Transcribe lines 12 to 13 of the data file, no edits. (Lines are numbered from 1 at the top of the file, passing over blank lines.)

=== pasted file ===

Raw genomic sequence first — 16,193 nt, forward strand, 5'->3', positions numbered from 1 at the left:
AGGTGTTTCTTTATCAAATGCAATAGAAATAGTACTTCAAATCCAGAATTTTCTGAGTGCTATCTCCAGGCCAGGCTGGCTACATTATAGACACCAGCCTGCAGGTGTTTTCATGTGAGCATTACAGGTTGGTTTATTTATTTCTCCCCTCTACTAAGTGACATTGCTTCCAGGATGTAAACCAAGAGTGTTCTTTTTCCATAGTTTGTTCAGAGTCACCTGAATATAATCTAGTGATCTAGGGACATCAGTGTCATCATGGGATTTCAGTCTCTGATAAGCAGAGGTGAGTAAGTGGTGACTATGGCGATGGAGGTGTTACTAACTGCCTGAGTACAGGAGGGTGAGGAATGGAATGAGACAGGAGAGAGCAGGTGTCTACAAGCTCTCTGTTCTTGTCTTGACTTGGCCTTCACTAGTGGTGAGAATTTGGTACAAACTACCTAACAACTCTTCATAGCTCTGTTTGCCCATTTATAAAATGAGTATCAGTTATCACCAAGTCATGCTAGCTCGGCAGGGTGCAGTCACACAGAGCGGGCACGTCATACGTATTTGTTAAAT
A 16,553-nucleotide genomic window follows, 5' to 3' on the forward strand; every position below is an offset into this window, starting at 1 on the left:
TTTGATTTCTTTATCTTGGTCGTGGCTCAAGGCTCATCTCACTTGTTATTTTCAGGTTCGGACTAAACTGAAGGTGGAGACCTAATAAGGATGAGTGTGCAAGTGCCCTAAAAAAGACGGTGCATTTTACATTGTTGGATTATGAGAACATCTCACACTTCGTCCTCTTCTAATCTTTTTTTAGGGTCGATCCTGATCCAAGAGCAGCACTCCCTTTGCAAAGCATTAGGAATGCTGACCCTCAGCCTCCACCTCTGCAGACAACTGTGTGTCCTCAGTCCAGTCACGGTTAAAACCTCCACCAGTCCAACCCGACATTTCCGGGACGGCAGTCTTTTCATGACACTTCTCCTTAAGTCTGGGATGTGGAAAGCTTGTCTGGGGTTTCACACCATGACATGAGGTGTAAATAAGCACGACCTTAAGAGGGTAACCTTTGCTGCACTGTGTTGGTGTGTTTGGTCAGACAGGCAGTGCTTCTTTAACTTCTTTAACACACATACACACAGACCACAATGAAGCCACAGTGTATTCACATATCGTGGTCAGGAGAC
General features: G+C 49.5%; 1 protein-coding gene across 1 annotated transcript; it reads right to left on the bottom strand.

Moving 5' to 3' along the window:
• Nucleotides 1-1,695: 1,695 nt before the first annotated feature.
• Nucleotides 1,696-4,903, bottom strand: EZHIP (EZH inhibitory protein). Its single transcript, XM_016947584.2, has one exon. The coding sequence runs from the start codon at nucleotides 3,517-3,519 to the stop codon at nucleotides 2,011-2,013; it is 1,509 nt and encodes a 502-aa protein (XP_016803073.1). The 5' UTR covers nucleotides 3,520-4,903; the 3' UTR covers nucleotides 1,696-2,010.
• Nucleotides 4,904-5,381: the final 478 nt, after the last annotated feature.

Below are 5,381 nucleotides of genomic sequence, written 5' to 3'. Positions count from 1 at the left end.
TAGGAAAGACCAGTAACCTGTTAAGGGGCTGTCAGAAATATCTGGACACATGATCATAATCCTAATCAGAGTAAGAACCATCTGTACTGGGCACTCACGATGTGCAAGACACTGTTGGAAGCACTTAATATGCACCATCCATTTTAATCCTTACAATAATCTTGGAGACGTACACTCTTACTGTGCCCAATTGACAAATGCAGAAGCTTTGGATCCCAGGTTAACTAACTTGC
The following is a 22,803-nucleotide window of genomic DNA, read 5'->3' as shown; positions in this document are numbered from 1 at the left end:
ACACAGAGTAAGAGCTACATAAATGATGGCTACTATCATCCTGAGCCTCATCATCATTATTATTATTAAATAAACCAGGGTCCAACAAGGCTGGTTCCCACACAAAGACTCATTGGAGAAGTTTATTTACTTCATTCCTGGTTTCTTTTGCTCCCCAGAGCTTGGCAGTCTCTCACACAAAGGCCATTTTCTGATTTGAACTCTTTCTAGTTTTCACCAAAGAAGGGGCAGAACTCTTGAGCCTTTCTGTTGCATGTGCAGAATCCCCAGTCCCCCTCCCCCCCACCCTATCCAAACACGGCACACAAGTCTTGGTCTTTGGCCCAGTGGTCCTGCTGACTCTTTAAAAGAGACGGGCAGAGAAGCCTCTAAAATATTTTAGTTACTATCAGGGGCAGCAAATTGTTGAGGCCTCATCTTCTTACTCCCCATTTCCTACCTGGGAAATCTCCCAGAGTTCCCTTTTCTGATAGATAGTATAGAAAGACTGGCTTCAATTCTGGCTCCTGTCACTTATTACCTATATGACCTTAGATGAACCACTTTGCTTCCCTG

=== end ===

The following is a 22,803-nucleotide window of genomic DNA, read 5'->3' as shown; positions in this document are numbered from 1 at the left end:
ACACAGAGTAAGAGCTACATAAATGATGGCTACTATCATCCTGAGCCTCATCATCATTATTATTATTAAATAAACCAGGGTCCAACAAGGCTGGTTCCCACACAAAGACTCATTGGAGAAGTTTATTTACTTCATTCCTGGTTTCTTTTGCTCCCCAGAGCTTGGCAGTCTCTCACACAAAGGCCATTTTCTGATTTGAACTCTTTCTAGTTTTCACCAAAGAAGGGGCAGAACTCTTGAGCCTTTCTGTTGCATGTGCAGAATCCCCAGTCCCCCTCCCCCCCACCCTATCCAAACACGGCACACAAGTCTTGGTCTTTGGCCCAGTGGTCCTGCTGACTCTTTAAAAGAGACGGGCAGAGAAGCCTCTAAAATATTTTAGTTACTATCAGGGGCAGCAAATTGTTGAGGCCTCATCTTCTTACTCCCCATTTCCTACCTGGGAAATCTCCCAGAGTTCCCTTTTCTGATAGATAGTATAGAAAGACTGGCTTCAATTCTGGCTCCTGTCACTTATTACCTATATGACCTTAGATGAACCACTTTGCTTCCCTG